The one movie event that matters is tomorrow, October 23, at the legendary Aero. I cannot wait! I’ll post more photos in a couple days from the event.
Does Mark McCoy age? I see him from time to time, bumping into him in Brooklyn. I see recent pictures of him, the guy doesn’t seem to age. It’s like he’s a vampire of hard-core and provocative macabre art. He always seems to have this glow about him as his head is curiously popped onto his slender vegan frame. I wonder what his nighttime regimen is. I wonder if he uses a mint julep face scrub or mango mulch that he applies just before bed. The man has wonderful skin. It’s amazing to behold. Amongst the passing taxi exhaust clouds, piles of garbage and ketchup splatterings all over on the city streets, I see the soul of suns reflected in his New York City vegan glow. He manages to float above all of that and belch out some of the greatest records both visually and sonically.
Let’s start with:
Goodbye World • At Deaths Door LP
I was excited to get this a bit more than some of the latter releases when I found out that Aaron Aspinwall (Repos, Death Dedication, The Mushuganas, etc) was going to be doing vocals on this record. Anyone standing in front of Aspinwall when he is fronting for a band will agree that it can be terrifying. You might even fear for your life a bit. He’s probably one of the kindest people on the planet but when he puts the power of those lungs into the commitment of what he’s doing, the earth splits open. It’s unsettling. The music is bonkers off the wall HC in what you have come to expect from Youth Attack. With a little rock-n-roll riffage buried in the tornado of sound, it strikes me right away that Aaron’s vocal phrasing is thoughtful and adds an interesting and captivating quality to the music. Much of the music of this genre has the singer belting out in 4×4 time directly with the drums but there is a nuance to this that really makes it jump off the turntable. Lyrically this is dark as shit, I mean, like, meconium dark. And it’s sticks to you too, just mike meconium. The cover art is unbelievably haunting which just builds on that this Goodbye World record might actually be soundtrack when you’re at deaths door.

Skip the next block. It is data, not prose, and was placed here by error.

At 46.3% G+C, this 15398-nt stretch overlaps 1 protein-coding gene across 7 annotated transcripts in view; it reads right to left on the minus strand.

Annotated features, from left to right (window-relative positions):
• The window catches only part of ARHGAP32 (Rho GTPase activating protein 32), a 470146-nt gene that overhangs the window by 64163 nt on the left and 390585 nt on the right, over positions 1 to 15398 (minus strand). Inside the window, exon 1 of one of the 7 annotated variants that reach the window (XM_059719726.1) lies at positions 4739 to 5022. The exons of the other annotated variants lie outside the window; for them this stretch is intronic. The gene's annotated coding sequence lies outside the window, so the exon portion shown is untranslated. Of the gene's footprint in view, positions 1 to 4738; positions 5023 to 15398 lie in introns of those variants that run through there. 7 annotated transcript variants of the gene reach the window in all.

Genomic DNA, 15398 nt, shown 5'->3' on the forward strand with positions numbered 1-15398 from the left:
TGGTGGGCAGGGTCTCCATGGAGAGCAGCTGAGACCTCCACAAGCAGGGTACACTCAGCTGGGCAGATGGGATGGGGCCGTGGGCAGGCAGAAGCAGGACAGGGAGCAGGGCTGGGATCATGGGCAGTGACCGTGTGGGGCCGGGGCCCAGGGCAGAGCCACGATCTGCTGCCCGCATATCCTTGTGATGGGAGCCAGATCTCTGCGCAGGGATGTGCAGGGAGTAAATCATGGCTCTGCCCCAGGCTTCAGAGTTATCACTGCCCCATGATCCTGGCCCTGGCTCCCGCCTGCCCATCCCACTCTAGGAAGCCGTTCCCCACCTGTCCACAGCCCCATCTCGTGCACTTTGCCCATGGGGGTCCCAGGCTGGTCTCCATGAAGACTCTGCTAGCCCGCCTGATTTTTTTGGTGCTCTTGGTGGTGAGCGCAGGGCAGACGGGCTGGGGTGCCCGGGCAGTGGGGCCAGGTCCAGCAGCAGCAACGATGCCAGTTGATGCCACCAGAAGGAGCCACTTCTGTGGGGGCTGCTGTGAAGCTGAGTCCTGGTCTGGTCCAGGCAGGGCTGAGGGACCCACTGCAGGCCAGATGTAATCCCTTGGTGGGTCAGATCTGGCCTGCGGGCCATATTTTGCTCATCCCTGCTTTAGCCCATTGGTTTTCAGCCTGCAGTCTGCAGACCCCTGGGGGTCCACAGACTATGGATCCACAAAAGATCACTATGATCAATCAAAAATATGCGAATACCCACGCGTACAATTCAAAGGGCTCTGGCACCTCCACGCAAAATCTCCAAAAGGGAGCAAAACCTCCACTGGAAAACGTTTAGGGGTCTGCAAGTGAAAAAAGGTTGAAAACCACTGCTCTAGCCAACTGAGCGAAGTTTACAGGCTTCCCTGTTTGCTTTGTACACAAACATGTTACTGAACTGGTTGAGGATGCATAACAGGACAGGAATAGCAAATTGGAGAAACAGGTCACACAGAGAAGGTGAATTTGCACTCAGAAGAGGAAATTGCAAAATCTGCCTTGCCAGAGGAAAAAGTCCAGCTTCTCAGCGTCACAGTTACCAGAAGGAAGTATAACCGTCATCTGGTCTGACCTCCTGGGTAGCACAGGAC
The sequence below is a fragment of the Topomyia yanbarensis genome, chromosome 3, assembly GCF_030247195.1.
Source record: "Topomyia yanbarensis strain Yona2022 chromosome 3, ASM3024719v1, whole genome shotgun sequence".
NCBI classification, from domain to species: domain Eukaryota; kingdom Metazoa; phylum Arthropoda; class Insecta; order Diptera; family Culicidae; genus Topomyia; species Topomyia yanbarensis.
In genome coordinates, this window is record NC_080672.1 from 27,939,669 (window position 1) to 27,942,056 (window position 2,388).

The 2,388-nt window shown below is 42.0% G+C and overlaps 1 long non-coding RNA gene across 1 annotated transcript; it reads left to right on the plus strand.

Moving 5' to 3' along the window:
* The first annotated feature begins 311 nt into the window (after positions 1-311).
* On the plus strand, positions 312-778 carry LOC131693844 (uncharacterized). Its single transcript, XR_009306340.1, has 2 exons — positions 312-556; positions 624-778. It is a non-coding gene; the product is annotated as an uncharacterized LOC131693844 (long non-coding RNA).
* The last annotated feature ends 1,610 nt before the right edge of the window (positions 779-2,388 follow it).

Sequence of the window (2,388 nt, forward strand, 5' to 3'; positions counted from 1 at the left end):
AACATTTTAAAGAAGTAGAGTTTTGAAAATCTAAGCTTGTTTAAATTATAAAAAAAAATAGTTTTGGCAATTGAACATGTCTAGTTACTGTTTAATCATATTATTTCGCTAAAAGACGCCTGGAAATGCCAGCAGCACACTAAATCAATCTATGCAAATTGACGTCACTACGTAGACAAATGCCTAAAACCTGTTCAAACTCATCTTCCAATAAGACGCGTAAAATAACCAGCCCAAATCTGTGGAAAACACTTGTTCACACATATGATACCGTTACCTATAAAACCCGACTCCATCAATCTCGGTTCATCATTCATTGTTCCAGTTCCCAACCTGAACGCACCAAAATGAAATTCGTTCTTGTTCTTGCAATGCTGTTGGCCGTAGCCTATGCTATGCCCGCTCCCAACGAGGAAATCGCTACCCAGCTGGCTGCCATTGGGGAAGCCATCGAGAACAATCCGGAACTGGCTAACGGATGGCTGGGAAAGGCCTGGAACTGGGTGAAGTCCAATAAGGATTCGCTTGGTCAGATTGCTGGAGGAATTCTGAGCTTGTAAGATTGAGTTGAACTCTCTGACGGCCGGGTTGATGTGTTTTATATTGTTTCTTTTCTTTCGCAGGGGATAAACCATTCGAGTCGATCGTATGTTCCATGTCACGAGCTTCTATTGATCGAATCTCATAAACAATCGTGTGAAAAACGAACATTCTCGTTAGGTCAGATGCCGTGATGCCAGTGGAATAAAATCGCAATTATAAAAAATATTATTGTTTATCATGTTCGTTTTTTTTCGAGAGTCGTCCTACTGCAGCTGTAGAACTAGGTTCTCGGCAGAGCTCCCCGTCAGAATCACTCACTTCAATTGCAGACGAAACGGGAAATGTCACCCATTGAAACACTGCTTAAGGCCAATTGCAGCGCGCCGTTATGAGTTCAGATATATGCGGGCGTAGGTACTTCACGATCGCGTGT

Mangled State • Pain Incarnate flexi
Youth Attack – I gonna do a Mangled State flexi.
Consumer – Flexi records are super delicate.
Youth Attack – that’s why I’m going to make it hard to get out of the package without possibly damaging it. You’ll have to be gentle.
Consumer – what’s the cover?
Youth Attack- it will be tucked inside an Origami of buildings falling down and rubble. Be gentle.
Consumer – (blink, blink)
Youth Attack – (gently push his finger against the mouth of consumer) Shhh, be gentle.
Here’s the thing with flexis and lathe cuts for that matter, you always lose a little bit of sound quality. However, that tends to work for Mangled State. Their wall of aggressive sound comes at you with a consuming force. Imagine driving toward a tunnel and the split second before you realize it’s just a tunnel painted on the side of a mountain, your spine is through your chest. Look, I’m from Michigan and putting a Negative Approach song on your record is the second quickest way to a man’s heart (first way being through the sternum) but, to be honest, it doesn’t help as much as you think it might. And I say that in a good way. My purpose is to convey that this is a standalone tiny flexible masterpiece of noise. Sometimes when a band decides to remake a song of a luminary in the genre, the song is used to make the record familiar to the listener, to give credibility to the record and this exercise is usually a failure wherein the band is instantly shadowed by their predecessor before even being able to start cutting their own path. However, here, the Negative Approach cover just adds to the already brilliant sound that these spry young lads have put down.